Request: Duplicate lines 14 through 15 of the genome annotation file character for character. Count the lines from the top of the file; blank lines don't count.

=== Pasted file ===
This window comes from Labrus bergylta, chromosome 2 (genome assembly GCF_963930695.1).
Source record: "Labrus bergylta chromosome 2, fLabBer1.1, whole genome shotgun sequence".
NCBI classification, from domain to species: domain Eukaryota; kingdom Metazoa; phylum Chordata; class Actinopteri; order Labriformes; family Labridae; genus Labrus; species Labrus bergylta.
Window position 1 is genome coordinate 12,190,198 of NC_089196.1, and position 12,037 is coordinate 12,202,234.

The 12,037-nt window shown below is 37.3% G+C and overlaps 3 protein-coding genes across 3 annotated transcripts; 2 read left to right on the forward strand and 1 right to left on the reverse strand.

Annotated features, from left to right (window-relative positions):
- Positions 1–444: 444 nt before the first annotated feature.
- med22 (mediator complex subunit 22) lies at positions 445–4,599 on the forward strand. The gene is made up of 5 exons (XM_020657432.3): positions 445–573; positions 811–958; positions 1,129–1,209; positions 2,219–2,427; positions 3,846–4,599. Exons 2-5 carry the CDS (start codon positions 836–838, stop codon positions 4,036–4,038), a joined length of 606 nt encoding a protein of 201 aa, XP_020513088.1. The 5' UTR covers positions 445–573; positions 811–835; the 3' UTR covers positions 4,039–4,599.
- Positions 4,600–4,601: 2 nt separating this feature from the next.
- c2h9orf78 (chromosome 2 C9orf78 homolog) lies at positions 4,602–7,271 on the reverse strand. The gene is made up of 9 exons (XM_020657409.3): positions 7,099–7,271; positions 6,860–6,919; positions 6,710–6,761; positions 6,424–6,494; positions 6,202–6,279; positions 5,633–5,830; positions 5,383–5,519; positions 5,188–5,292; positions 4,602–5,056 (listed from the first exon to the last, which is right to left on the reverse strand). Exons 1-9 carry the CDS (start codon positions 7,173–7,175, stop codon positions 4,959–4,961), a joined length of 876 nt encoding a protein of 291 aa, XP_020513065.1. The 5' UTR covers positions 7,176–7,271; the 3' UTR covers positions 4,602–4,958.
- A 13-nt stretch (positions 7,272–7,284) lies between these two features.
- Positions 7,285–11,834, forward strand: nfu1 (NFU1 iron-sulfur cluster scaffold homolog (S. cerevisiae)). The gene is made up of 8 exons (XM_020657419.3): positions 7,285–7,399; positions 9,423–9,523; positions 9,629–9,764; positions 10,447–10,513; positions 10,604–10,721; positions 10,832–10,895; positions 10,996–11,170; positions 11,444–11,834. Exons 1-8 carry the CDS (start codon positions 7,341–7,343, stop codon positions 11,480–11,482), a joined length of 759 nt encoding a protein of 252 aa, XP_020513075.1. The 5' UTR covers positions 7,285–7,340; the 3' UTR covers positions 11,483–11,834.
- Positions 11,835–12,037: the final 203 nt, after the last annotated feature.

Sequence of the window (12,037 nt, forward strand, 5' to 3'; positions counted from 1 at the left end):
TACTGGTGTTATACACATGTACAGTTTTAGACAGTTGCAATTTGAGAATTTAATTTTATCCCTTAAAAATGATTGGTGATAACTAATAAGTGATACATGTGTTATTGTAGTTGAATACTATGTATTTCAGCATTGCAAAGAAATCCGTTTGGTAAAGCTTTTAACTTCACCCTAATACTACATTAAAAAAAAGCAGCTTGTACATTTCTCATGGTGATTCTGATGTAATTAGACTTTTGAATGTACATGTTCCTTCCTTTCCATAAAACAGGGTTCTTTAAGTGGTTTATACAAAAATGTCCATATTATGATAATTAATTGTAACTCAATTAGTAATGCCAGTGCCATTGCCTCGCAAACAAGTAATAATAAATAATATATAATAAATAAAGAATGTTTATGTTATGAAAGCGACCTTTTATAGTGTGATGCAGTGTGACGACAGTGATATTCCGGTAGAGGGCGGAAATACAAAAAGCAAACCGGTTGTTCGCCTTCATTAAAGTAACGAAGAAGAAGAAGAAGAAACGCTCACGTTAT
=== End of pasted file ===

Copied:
Sequence of the window (12,037 nt, forward strand, 5' to 3'; positions counted from 1 at the left end):
TACTGGTGTTATACACATGTACAGTTTTAGACAGTTGCAATTTGAGAATTTAATTTTATCCCTTAAAAATGATTGGTGATAACTAATAAGTGATACATGTGTTATTGTAGTTGAATACTATGTATTTCAGCATTGCAAAGAAATCCGTTTGGTAAAGCTTTTAACTTCACCCTAATACTACATTAAAAAAAAGCAGCTTGTACATTTCTCATGGTGATTCTGATGTAATTAGACTTTTGAATGTACATGTTCCTTCCTTTCCATAAAACAGGGTTCTTTAAGTGGTTTATACAAAAATGTCCATATTATGATAATTAATTGTAACTCAATTAGTAATGCCAGTGCCATTGCCTCGCAAACAAGTAATAATAAATAATATATAATAAATAAAGAATGTTTATGTTATGAAAGCGACCTTTTATAGTGTGATGCAGTGTGACGACAGTGATATTCCGGTAGAGGGCGGAAATACAAAAAGCAAACCGGTTGTTCGCCTTCATTAAAGTAACGAAGAAGAAGAAGAAGAAACGCTCACGTTAT